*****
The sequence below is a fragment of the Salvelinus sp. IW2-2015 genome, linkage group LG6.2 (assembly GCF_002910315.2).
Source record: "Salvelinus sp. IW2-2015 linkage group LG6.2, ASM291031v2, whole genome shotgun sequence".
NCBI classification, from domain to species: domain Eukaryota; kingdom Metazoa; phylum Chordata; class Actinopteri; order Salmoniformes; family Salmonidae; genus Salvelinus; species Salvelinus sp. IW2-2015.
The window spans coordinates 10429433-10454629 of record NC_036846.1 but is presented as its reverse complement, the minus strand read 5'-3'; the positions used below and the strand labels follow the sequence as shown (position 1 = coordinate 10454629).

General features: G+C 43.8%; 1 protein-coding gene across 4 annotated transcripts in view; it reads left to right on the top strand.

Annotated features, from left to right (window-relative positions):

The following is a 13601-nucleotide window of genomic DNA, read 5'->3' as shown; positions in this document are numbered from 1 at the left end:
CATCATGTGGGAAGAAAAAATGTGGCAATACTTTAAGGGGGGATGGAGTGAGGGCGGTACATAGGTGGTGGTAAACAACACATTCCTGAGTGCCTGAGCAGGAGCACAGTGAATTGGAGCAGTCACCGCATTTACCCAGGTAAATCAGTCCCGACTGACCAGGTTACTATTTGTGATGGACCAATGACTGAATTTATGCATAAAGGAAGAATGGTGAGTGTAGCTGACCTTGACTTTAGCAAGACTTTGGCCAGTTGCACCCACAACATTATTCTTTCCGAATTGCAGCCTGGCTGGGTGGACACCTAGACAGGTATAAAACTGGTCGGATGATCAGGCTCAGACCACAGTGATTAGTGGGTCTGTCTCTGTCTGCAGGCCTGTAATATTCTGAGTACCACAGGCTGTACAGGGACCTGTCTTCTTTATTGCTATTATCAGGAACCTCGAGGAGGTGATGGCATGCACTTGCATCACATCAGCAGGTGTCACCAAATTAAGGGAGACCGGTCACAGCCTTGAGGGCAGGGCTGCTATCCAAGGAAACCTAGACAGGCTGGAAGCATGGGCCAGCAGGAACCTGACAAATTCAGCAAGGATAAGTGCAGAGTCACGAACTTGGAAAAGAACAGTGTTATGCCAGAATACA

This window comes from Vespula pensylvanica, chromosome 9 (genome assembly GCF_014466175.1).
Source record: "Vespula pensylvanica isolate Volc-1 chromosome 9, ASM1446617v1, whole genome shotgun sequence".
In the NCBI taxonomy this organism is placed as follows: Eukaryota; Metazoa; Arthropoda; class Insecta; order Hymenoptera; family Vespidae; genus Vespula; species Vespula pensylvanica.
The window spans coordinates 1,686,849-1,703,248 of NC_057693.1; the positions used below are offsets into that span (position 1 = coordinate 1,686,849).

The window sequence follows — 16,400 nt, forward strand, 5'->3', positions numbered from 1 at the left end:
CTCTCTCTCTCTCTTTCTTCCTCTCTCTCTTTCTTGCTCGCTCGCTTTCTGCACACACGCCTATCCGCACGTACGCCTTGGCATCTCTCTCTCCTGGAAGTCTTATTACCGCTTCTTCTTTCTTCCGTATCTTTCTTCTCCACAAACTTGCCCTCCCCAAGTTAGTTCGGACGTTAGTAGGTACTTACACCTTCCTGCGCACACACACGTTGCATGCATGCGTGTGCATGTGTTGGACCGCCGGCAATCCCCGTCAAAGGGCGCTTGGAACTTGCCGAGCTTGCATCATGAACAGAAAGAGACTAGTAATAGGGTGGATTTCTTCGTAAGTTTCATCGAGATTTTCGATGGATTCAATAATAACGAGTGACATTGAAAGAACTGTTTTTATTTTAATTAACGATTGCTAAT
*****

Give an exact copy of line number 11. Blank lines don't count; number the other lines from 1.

In the NCBI taxonomy this organism is placed as follows: Eukaryota; Metazoa; Arthropoda; class Insecta; order Hymenoptera; family Vespidae; genus Vespula; species Vespula pensylvanica.